Is it time to re-evaluate the price our footballing gladiators are paying for glory?
The 1989 VFL Grand Final was pure carnage. Recently departed coaching guru Allan Jeans (known by some as ‘Yoda’ for various inherent characteristics), exhorted his Hawthorn troops to ‘pay the price’ in a typically inspirational fable. Meanwhile Geelong’s Mark Yeates planned to wipe out Dermott Brereton at the opening bounce, which he duly did. ‘Dermie’ ignored the searing pain of broken ribs and a bruised kidney to be an integral part of a glorious triumph against adversity. Meanwhile, teammate ‘Dipper’ ploughed on, despite a punctured lung, in a team struggling with 15 fit men by the game’s dramatic conclusion.
This match will forever be an AFL benchmark for bravery. Despite what League supporters may say about Australian Rules, the game has an ingrained culture where the ache of a broken jaw is nothing compared to the indignity of ‘dogging’ a contest. Enduring pain is not negotiable, as Jeans’ contemporary John Kennedy contended ‘injuries above the neck don’t count’.
Legendary soccer manager Bill Shankly’s famous old quote that football isn’t a matter of life and death – that it is ‘much, much more important than that’ articulates a mentality that endures, despite the fact today’s enlightened pros enjoy incomes and lifestyles where you’d think self preservation would be rated a little more highly.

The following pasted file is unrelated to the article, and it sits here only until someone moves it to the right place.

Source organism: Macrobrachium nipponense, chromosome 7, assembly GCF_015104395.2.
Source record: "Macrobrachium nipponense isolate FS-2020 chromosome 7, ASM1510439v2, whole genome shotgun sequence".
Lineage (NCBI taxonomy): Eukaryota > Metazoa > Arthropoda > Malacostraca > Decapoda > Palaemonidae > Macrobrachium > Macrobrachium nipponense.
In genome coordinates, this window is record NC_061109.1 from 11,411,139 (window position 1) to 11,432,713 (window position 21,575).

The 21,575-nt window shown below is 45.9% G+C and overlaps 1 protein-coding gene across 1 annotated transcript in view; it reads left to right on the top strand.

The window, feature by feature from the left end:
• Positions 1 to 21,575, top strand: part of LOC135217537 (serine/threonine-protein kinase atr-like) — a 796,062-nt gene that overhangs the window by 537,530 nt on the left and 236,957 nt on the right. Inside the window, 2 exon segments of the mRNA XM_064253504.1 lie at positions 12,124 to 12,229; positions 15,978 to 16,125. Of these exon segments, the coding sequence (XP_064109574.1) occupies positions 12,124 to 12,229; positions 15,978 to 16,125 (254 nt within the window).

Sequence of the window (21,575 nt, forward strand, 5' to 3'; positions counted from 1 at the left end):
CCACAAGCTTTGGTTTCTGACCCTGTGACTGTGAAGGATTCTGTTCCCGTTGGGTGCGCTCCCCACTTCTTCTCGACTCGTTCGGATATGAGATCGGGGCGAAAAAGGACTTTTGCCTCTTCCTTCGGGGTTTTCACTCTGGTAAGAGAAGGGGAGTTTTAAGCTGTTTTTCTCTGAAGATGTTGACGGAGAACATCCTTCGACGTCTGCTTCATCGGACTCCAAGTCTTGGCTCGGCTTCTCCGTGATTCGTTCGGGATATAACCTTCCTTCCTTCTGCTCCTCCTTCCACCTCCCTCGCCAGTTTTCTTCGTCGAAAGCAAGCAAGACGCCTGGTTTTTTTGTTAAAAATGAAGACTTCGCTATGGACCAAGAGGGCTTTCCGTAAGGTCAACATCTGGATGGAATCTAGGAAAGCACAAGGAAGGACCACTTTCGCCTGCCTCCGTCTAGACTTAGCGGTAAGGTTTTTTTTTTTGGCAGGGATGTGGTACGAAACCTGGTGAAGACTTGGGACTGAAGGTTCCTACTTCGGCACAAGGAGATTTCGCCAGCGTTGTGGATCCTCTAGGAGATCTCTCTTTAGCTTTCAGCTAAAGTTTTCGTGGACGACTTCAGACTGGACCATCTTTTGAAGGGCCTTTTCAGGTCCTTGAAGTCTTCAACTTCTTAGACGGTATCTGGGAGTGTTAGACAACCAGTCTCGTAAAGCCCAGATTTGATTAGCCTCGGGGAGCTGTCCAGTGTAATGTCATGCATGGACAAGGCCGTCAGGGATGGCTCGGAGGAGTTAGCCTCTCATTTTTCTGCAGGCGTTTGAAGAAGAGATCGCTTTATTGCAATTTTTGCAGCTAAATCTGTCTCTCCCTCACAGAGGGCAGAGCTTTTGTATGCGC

However, fans are historically uncompromising, even more so now in light of these unprecedented incomes and lifestyles. Not only will they never forget, the media and most club insiders are quick to cross a player’s card with a big black mark of shame. Lose the game and undoubtedly the incident will be the defining moment when things went to pot, and possibly other repercussions for the ‘shirker’.
Brisbane Lions captain Jonathon Brown’s stands among Glenn Archer and Gavin Brown in terms of the most courageous players of the modern era. In this season’s first round, Brown suffered horrendous facial injuries that required six titanium plates, screws and wire to repair his face, and a six week layoff. Leading AFL medico Dr Peter Larkins said the damage was consistent with a car crash victim.
Then, some weeks after his return, Brown, as always, unflinchingly went where angels fear to tread and again copped another busted face. The collision could be described as an interpretive dance version of nuclear fusion. As a pack of players simultaneously jumped to contest a mark, Brown ran with the flight of the ball and caused almighty fallout. Four players lay sprawled on the turf. Brown was out before he hit the deck, a blow so horrifying almost the entire medical team went to the triple premiership player’s aid. Poor Mitch Clarke, in enormous pain, was left alone to gradually drag himself to his feet, Rocky style.